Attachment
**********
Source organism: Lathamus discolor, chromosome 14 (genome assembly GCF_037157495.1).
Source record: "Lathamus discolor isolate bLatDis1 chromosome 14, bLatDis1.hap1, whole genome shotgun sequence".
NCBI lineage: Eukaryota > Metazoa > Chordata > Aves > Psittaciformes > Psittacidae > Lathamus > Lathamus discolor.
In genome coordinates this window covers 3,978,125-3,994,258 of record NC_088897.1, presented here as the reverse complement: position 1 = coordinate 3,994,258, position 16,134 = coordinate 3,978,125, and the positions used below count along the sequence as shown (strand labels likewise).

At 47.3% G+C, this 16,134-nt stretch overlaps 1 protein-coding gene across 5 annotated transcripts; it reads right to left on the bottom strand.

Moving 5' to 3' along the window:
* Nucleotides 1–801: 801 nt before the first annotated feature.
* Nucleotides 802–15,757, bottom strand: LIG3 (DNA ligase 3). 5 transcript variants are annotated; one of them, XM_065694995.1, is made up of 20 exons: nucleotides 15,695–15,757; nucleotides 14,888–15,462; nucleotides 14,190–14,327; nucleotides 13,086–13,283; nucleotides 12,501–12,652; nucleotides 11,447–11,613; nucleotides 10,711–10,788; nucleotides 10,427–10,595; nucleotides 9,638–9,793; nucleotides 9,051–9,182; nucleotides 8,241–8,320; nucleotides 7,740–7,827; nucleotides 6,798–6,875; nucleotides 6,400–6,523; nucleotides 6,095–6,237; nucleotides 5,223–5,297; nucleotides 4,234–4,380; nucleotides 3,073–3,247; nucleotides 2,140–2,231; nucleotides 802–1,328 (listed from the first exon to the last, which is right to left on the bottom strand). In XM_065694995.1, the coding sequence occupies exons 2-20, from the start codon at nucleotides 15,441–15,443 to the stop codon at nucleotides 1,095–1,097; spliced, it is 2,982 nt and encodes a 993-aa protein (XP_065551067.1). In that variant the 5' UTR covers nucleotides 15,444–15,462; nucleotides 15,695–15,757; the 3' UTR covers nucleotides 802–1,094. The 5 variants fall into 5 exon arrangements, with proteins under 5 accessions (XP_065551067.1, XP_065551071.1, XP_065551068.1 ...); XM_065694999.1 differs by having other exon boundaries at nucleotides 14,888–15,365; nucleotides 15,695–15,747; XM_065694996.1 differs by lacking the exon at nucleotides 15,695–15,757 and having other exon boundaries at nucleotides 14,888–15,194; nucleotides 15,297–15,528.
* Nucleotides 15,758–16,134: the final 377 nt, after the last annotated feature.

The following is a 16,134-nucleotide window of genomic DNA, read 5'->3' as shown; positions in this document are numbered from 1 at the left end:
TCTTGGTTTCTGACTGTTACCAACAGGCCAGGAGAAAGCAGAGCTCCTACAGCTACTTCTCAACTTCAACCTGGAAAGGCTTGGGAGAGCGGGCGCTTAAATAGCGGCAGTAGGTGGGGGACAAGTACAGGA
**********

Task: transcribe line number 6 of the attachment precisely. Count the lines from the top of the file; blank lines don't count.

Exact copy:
Moving 5' to 3' along the window: